President Trump just announced a major immigration reform package that’s certain to disappoint his staunchest supporters.
The plan, which was largely designed by the president’s son-in-law Jared Kushner, would maintain the current, historically high level of legal immigration. That’s a reversal from Trump’s campaign-trail promise to scale back legal migration.
This flip-flop could hurt him in 2020. Polling shows that the majority of Americans and the overwhelming majority of Republicans want to substantially reduce legal immigration.
Immigration is the single most important issue for many of the president’s supporters. In a recent Reuters/Ipsos poll, GOP voters ranked immigration as the “most important problem” confronting the nation
The broader electorate shares these concerns. Just look at a recent survey conducted by Pulse Opinion Research, which first informed respondents that “current federal policy adds about one million new immigrants with lifetime work permits” to the U.S. population each year. Pulse then asked respondents what level of immigration they would prefer: “less than 250,000, 500,000, 750,000, one million, one and a half million, or more than two million?” In every one of the 25 states polled — even in blue states like New York, Minnesota, and California — a majority of voters wanted to cut immigration by at least a quarter.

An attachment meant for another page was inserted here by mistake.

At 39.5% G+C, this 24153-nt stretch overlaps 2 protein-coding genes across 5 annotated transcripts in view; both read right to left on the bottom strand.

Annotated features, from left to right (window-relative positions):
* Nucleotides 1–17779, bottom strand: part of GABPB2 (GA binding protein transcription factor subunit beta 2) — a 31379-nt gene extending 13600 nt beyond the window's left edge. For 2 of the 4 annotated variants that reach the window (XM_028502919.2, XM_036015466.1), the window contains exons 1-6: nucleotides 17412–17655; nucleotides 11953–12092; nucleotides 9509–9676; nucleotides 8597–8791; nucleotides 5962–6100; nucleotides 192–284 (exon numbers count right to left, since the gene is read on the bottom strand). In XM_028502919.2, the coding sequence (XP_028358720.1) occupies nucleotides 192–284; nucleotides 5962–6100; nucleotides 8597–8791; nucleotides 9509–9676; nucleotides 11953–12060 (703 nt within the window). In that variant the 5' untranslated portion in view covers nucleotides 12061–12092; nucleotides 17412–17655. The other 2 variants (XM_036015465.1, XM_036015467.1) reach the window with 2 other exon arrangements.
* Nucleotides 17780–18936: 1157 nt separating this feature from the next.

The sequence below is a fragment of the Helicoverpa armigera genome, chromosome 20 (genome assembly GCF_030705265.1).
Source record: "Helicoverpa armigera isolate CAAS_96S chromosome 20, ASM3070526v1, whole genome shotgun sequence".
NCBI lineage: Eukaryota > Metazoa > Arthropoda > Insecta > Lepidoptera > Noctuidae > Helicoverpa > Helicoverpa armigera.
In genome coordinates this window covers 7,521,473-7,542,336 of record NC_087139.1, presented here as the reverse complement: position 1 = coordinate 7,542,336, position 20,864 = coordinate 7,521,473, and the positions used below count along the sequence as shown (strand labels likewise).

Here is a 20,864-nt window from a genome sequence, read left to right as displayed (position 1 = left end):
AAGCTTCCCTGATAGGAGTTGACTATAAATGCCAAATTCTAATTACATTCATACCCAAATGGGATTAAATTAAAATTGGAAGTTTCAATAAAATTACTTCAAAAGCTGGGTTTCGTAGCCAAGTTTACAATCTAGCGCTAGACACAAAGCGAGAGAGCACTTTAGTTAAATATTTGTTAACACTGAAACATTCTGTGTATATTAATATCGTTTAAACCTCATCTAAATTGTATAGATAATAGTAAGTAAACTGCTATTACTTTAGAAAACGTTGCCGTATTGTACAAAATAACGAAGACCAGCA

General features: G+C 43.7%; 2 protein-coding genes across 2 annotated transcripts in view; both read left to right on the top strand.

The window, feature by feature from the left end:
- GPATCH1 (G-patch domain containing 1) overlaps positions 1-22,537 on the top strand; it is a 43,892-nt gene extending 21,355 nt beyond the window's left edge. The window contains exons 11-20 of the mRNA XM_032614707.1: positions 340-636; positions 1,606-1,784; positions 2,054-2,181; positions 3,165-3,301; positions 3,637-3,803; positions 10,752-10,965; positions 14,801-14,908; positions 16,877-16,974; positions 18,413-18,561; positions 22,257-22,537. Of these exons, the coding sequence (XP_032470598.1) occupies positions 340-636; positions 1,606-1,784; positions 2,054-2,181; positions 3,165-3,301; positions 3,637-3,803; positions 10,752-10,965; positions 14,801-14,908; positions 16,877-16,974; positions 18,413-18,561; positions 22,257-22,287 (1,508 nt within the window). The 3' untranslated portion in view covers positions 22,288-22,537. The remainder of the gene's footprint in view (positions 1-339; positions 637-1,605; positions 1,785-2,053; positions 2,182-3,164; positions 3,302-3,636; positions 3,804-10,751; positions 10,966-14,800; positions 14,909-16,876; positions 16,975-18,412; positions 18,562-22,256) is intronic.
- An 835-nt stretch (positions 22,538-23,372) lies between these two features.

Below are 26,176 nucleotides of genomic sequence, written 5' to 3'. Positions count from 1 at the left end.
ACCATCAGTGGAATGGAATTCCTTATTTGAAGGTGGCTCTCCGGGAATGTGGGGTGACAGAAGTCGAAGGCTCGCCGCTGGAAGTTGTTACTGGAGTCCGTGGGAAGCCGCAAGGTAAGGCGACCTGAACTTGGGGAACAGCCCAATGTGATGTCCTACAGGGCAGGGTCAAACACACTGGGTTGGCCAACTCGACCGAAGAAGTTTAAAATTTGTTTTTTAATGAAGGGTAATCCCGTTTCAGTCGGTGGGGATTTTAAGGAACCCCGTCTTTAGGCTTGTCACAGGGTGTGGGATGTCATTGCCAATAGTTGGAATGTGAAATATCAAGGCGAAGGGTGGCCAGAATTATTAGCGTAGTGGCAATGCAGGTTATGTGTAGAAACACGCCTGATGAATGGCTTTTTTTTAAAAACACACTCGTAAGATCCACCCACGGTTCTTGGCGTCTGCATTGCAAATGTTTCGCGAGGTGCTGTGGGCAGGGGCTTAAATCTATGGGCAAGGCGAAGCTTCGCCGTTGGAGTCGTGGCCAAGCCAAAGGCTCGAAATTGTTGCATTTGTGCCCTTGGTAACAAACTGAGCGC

Supporters of the status quo dismiss these surveys and point to other polls that show relatively high voter satisfaction with current immigration levels. For instance, Gallup reports that only 31% of adults want immigration levels reduced, while another 37% want immigration to remain the same.
Such polls are unreliable because they don’t inform respondents how many people currently immigrate to the U.S. each year. Without that context, it’s tough for many voters to make a decision. Most Americans are unaware just how high immigration levels are.
When surveys give people sufficient background information and then ask them to suggest a hard number, Americans overwhelmingly choose to reduce immigration. They would likely call for drastic cuts if they realized that less than 15% of the approximately 1 million legal immigrants coming to the U.S. every year came for employment-related reasons. Most immigrate through “family reunification,” a polite term for chain migration. In 2017, only 12%, 137,855, obtained green cards for employment. Sixty-six percent, 748,746, immigrated through “family reunification.”
By james Simpson for TRIBLIVE.COM
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